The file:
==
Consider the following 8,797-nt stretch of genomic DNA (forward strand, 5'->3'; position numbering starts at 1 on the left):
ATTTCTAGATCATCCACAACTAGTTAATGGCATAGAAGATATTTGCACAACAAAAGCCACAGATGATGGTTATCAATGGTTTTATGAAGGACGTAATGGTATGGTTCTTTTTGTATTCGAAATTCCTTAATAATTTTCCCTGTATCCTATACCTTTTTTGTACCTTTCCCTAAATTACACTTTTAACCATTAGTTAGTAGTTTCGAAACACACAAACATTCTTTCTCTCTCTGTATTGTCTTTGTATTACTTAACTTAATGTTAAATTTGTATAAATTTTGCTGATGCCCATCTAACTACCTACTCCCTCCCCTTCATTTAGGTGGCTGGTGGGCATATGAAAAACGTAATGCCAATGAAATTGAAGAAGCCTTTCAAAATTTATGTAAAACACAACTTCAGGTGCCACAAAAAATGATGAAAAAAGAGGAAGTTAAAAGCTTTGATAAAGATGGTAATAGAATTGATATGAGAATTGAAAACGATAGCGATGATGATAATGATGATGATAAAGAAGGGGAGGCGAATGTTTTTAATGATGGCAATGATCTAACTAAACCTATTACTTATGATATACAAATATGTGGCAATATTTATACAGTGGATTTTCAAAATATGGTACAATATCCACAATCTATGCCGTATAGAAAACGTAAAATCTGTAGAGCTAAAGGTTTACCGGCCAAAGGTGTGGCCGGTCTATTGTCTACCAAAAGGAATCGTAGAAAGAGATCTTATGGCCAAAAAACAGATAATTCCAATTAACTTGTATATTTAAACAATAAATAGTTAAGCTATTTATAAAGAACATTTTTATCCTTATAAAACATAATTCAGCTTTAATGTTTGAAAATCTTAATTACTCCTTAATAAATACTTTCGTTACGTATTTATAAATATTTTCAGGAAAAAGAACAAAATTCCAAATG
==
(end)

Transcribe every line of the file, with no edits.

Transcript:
Consider the following 8,797-nt stretch of genomic DNA (forward strand, 5'->3'; position numbering starts at 1 on the left):
ATTTCTAGATCATCCACAACTAGTTAATGGCATAGAAGATATTTGCACAACAAAAGCCACAGATGATGGTTATCAATGGTTTTATGAAGGACGTAATGGTATGGTTCTTTTTGTATTCGAAATTCCTTAATAATTTTCCCTGTATCCTATACCTTTTTTGTACCTTTCCCTAAATTACACTTTTAACCATTAGTTAGTAGTTTCGAAACACACAAACATTCTTTCTCTCTCTGTATTGTCTTTGTATTACTTAACTTAATGTTAAATTTGTATAAATTTTGCTGATGCCCATCTAACTACCTACTCCCTCCCCTTCATTTAGGTGGCTGGTGGGCATATGAAAAACGTAATGCCAATGAAATTGAAGAAGCCTTTCAAAATTTATGTAAAACACAACTTCAGGTGCCACAAAAAATGATGAAAAAAGAGGAAGTTAAAAGCTTTGATAAAGATGGTAATAGAATTGATATGAGAATTGAAAACGATAGCGATGATGATAATGATGATGATAAAGAAGGGGAGGCGAATGTTTTTAATGATGGCAATGATCTAACTAAACCTATTACTTATGATATACAAATATGTGGCAATATTTATACAGTGGATTTTCAAAATATGGTACAATATCCACAATCTATGCCGTATAGAAAACGTAAAATCTGTAGAGCTAAAGGTTTACCGGCCAAAGGTGTGGCCGGTCTATTGTCTACCAAAAGGAATCGTAGAAAGAGATCTTATGGCCAAAAAACAGATAATTCCAATTAACTTGTATATTTAAACAATAAATAGTTAAGCTATTTATAAAGAACATTTTTATCCTTATAAAACATAATTCAGCTTTAATGTTTGAAAATCTTAATTACTCCTTAATAAATACTTTCGTTACGTATTTATAAATATTTTCAGGAAAAAGAACAAAATTCCAAATG